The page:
Long Jack Phillipus Tjakamara
One of the founding members of the Papunya painting movement, Long Jack Phillipus Tjakamarra was born at Kalipimpa, north-east of Kintore, in 1932. His anglicised name due to his tall, lean stature.
In the early 1970's Tjakamarra was employed as a grounds keeper at the Papunya School where Geoff Bardon encouraged some of the senior men to paint their stories. Tjakamarra was one of the first men to participate in the art making at Papunya, the genesis of the western desert art movement.
He served as a board member at Papunya Tula Artists and was instrumental in bringing together the disparate tribal groups. Some men painted contentious subjects which caused disputes. Sensitive subjects specific to a particular group were deemed sacred and inappropriate to be shown to the uninitiated. Tjakamarra was able to negotiate an acceptable presentation of these subjects for the purposes of art. He was invited along with
Tjakamarra’s subjects or dreamings are; the Wallaby, Kingfisher, Hare, Dingo and Emu. Many desert paintings tell stories of Dreamtime (the ancestral time of creation) and use abstracted symbols to highlight the importance and life-giving properties of water and food in a desert environment.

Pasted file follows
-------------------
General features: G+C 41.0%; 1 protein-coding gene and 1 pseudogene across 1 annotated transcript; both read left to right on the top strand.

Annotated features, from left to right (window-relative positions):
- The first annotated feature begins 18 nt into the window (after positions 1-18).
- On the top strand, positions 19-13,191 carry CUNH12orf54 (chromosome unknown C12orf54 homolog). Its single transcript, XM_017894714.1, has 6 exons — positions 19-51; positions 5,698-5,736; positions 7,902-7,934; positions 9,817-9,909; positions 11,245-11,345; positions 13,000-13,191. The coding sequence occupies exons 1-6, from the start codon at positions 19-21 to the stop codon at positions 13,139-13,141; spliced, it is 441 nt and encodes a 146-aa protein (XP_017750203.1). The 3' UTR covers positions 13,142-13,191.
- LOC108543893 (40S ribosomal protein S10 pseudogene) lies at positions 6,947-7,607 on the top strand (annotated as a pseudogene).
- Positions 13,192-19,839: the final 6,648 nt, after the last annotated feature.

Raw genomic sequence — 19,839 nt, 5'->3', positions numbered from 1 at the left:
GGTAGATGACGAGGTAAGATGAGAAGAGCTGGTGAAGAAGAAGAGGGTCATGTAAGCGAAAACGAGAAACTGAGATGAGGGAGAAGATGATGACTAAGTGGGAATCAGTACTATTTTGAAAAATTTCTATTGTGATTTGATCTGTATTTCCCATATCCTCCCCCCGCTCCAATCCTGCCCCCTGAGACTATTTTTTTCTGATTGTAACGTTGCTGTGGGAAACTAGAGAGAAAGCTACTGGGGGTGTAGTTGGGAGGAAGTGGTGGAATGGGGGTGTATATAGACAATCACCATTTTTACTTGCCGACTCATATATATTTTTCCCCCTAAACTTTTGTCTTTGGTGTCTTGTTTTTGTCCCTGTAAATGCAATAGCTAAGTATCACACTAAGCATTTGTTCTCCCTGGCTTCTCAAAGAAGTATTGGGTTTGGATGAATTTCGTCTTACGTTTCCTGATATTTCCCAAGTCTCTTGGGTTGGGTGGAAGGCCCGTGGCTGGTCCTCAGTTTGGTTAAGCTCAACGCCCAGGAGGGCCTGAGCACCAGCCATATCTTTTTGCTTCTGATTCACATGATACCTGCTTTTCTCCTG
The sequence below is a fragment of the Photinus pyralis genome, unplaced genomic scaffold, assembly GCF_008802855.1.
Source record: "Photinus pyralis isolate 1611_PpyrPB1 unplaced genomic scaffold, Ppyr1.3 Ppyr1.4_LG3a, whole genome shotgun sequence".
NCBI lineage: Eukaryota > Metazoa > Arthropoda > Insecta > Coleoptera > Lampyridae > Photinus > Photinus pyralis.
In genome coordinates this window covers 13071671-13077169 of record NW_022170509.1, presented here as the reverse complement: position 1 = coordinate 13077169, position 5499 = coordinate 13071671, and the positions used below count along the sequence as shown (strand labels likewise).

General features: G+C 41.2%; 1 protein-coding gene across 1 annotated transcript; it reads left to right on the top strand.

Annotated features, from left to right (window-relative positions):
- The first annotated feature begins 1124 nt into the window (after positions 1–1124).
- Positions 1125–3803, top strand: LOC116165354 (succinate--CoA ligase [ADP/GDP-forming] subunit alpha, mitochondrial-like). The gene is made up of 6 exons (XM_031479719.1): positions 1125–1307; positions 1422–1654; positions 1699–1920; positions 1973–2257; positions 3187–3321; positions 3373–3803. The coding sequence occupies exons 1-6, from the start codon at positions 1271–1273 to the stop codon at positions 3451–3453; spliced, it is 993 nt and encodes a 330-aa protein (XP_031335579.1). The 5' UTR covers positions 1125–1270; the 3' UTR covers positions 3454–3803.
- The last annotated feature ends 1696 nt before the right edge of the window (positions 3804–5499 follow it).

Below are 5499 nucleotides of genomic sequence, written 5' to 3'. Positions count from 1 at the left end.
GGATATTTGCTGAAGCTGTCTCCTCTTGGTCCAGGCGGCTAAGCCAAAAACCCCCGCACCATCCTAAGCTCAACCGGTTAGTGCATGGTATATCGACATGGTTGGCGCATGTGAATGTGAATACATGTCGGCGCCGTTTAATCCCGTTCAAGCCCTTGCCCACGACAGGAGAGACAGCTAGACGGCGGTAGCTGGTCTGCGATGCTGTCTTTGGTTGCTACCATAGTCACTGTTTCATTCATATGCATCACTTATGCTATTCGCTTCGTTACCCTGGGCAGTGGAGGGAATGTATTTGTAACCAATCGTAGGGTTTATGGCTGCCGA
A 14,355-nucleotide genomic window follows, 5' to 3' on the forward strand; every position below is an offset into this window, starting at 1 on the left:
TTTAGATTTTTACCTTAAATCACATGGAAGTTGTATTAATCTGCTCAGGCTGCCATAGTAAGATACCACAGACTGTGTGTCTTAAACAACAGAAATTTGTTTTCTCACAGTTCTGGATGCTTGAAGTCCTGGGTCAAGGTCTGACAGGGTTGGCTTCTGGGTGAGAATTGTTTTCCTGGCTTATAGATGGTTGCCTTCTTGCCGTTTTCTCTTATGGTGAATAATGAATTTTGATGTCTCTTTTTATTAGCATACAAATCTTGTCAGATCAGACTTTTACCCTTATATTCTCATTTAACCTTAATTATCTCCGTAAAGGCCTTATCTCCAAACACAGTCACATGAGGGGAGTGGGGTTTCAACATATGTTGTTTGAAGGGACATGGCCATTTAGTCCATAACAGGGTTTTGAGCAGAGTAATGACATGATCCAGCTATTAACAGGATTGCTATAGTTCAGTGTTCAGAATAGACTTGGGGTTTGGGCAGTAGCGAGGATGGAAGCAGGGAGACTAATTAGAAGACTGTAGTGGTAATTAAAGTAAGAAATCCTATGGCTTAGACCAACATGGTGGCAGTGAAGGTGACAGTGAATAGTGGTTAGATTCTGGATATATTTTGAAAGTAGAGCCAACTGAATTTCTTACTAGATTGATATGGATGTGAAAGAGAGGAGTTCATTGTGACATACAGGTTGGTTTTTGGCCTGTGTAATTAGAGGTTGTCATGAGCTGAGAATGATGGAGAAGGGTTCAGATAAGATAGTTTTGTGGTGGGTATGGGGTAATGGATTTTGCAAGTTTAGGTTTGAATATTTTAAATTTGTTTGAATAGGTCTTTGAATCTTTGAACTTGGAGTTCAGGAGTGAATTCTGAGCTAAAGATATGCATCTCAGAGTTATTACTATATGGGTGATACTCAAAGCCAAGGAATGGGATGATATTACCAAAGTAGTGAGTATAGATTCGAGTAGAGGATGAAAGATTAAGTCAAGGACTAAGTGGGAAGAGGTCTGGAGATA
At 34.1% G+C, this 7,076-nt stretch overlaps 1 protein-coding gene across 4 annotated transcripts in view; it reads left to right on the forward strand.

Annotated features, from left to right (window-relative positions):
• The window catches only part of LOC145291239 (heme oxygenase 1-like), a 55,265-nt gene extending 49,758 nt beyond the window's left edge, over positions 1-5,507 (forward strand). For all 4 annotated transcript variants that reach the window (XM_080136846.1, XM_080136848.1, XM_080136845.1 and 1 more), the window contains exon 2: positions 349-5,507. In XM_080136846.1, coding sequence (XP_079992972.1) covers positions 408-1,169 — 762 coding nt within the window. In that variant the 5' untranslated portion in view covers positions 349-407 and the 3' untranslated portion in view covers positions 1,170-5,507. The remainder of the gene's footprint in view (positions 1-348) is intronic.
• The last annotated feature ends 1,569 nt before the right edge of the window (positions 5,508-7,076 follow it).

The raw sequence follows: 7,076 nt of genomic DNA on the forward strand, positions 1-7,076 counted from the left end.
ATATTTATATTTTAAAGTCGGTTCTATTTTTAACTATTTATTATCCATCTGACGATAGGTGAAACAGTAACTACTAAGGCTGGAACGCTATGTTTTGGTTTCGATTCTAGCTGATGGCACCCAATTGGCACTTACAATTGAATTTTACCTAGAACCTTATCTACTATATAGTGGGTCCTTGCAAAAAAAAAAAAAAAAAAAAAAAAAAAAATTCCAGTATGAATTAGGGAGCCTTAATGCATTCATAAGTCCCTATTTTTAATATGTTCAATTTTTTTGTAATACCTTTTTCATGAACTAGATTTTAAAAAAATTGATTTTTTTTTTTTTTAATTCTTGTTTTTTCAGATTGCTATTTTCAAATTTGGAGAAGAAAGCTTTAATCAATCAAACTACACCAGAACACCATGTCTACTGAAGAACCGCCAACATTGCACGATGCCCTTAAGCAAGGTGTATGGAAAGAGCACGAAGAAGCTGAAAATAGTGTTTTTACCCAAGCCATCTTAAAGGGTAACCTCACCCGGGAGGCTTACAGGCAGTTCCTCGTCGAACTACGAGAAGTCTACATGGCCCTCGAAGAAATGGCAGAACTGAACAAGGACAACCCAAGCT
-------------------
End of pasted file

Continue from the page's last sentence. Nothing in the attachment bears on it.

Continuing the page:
In 1984, Tjakamarra was ordained as a Lutheran Pastor, the spiritual aspects of his own culture fitting into the missionary teachings. He was known as a devout and introspective person, creating compelling traditional Aboriginal images of remarkable spiritual intensity.
Prizes awarded to Tjakamarra include the Northern Territory Golden Jubilee Art Award, 1983 and the Alice Springs Art Prize, 1984. He was one of the first artists from the area to have his work exhibited in Europe and North America and was included in the Papunya Tula, Genesis and Genius exhibition at the Art Gallery of NSW in 2000. The latter was the first major retrospective of the Papunya Tula artists, acknowledging influence of this movement to Australian art history.
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